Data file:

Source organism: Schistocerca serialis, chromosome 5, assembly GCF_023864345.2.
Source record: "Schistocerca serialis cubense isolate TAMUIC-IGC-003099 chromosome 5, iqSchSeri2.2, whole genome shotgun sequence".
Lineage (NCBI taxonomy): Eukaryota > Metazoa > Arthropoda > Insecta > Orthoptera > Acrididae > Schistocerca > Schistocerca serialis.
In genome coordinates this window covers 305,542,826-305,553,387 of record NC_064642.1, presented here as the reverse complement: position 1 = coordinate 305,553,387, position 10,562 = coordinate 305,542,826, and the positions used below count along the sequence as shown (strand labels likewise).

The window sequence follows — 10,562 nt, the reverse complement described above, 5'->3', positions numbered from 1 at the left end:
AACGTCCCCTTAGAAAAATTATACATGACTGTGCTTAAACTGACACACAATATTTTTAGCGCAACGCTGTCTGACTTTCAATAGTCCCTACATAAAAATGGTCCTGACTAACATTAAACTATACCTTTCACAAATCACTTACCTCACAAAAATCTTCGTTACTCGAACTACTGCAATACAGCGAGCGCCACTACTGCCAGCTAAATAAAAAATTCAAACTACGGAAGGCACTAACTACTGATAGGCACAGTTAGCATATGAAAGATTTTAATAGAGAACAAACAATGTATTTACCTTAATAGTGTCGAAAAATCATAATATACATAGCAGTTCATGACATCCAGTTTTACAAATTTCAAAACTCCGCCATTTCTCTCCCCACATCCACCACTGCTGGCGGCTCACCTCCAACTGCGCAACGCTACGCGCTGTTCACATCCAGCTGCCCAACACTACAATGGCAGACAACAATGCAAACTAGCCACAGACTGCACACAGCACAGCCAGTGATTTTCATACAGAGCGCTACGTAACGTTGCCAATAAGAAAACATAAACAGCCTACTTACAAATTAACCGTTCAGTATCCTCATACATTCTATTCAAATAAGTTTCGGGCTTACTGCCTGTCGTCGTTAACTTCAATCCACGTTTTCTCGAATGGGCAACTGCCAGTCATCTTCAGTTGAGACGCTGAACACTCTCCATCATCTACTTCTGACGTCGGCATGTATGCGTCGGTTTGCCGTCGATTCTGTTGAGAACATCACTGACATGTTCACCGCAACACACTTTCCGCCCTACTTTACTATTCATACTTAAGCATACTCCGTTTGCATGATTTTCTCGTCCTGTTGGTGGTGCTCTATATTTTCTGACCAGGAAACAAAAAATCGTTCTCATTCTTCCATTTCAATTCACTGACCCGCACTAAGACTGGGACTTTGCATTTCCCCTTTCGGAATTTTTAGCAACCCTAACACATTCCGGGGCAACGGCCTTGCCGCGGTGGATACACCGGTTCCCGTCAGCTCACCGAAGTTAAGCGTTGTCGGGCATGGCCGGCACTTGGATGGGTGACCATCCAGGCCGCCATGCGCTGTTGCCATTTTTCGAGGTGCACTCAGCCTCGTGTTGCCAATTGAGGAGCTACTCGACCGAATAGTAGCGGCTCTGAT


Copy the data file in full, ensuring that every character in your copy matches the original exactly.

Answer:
Source organism: Schistocerca serialis, chromosome 5, assembly GCF_023864345.2.
Source record: "Schistocerca serialis cubense isolate TAMUIC-IGC-003099 chromosome 5, iqSchSeri2.2, whole genome shotgun sequence".
Lineage (NCBI taxonomy): Eukaryota > Metazoa > Arthropoda > Insecta > Orthoptera > Acrididae > Schistocerca > Schistocerca serialis.
In genome coordinates this window covers 305,542,826-305,553,387 of record NC_064642.1, presented here as the reverse complement: position 1 = coordinate 305,553,387, position 10,562 = coordinate 305,542,826, and the positions used below count along the sequence as shown (strand labels likewise).

The window sequence follows — 10,562 nt, the reverse complement described above, 5'->3', positions numbered from 1 at the left end:
AACGTCCCCTTAGAAAAATTATACATGACTGTGCTTAAACTGACACACAATATTTTTAGCGCAACGCTGTCTGACTTTCAATAGTCCCTACATAAAAATGGTCCTGACTAACATTAAACTATACCTTTCACAAATCACTTACCTCACAAAAATCTTCGTTACTCGAACTACTGCAATACAGCGAGCGCCACTACTGCCAGCTAAATAAAAAATTCAAACTACGGAAGGCACTAACTACTGATAGGCACAGTTAGCATATGAAAGATTTTAATAGAGAACAAACAATGTATTTACCTTAATAGTGTCGAAAAATCATAATATACATAGCAGTTCATGACATCCAGTTTTACAAATTTCAAAACTCCGCCATTTCTCTCCCCACATCCACCACTGCTGGCGGCTCACCTCCAACTGCGCAACGCTACGCGCTGTTCACATCCAGCTGCCCAACACTACAATGGCAGACAACAATGCAAACTAGCCACAGACTGCACACAGCACAGCCAGTGATTTTCATACAGAGCGCTACGTAACGTTGCCAATAAGAAAACATAAACAGCCTACTTACAAATTAACCGTTCAGTATCCTCATACATTCTATTCAAATAAGTTTCGGGCTTACTGCCTGTCGTCGTTAACTTCAATCCACGTTTTCTCGAATGGGCAACTGCCAGTCATCTTCAGTTGAGACGCTGAACACTCTCCATCATCTACTTCTGACGTCGGCATGTATGCGTCGGTTTGCCGTCGATTCTGTTGAGAACATCACTGACATGTTCACCGCAACACACTTTCCGCCCTACTTTACTATTCATACTTAAGCATACTCCGTTTGCATGATTTTCTCGTCCTGTTGGTGGTGCTCTATATTTTCTGACCAGGAAACAAAAAATCGTTCTCATTCTTCCATTTCAATTCACTGACCCGCACTAAGACTGGGACTTTGCATTTCCCCTTTCGGAATTTTTAGCAACCCTAACACATTCCGGGGCAACGGCCTTGCCGCGGTGGATACACCGGTTCCCGTCAGCTCACCGAAGTTAAGCGTTGTCGGGCATGGCCGGCACTTGGATGGGTGACCATCCAGGCCGCCATGCGCTGTTGCCATTTTTCGAGGTGCACTCAGCCTCGTGTTGCCAATTGAGGAGCTACTCGACCGAATAGTAGCGGCTCTGAT